Beyond the commercial opportunities and challenges presented for tech, media, and telecom companies, as well as content creators, the societal impact of this third major network revolution is fascinating and wide-ranging, but also potentially troubling.  Illustrating the power that tech platforms exert over us, Taylor Lorenz of The New York Times recently reported on a conversation she’d had with a 10-year-old boy who was disappointed that no photos were available when he Googled himself.  The boy felt that he wasn’t a real person until his photo came up in a Google search.  Leaving aside the numerous sociological implications of the tech revolution, the tech sector is under scrutiny as never before.  Its business model of tracking users’ online actions and using the data to sell targeted advertising and feed algorithmic amplification has been described by Harvard professor emerita Shoshana Zuboff as “surveillance capitalism.”  Others call it the “attention economy.”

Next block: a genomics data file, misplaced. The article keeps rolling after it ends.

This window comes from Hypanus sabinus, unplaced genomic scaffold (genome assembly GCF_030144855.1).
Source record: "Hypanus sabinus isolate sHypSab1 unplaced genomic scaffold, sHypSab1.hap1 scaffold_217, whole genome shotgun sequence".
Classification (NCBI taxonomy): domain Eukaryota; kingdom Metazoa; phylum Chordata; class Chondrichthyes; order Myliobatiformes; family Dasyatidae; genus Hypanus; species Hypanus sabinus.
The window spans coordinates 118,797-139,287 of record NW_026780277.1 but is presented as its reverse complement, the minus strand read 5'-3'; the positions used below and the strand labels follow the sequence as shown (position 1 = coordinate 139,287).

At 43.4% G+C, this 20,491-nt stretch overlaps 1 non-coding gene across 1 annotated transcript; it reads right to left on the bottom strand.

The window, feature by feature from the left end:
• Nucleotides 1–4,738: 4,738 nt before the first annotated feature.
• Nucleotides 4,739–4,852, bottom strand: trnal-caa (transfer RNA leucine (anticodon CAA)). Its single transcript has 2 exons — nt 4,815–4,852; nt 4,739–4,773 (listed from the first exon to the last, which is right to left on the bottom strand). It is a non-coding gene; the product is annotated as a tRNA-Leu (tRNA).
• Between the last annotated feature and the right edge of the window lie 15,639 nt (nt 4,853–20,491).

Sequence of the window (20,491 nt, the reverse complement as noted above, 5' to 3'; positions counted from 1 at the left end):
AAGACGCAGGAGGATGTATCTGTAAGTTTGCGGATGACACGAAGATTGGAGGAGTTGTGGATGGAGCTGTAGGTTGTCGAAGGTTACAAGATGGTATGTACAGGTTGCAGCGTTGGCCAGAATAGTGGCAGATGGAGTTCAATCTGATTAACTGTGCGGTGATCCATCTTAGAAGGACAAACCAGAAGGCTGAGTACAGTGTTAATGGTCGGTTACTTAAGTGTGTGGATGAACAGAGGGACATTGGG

Continue Reading Hot Topic for 2022: Tech Regulation

Here are some of the regulatory developments of significance to broadcasters from the last week, with links to where you can go to find more information as to how these actions may affect your operations.

  • The FCC this week announced that it will vote on two items of interest to broadcasters at its next Open

As 2021 wound down, there were significant developments on SoundExchange royalties for webcasters – including broadcasters who simulcast their on-air programming through IP channels (such as on their websites and on mobile apps).  While we covered many of these matters in our weekly Sunday updates on regulatory matters of importance to broadcasters, we thought that it would be worth summarizing all of the action in one place.  Most, but not all, of these developments follow from last year’s  Copyright Royalty Board decision  raising webcasting rates for 2021-2025 (see our article here summarizing that decision).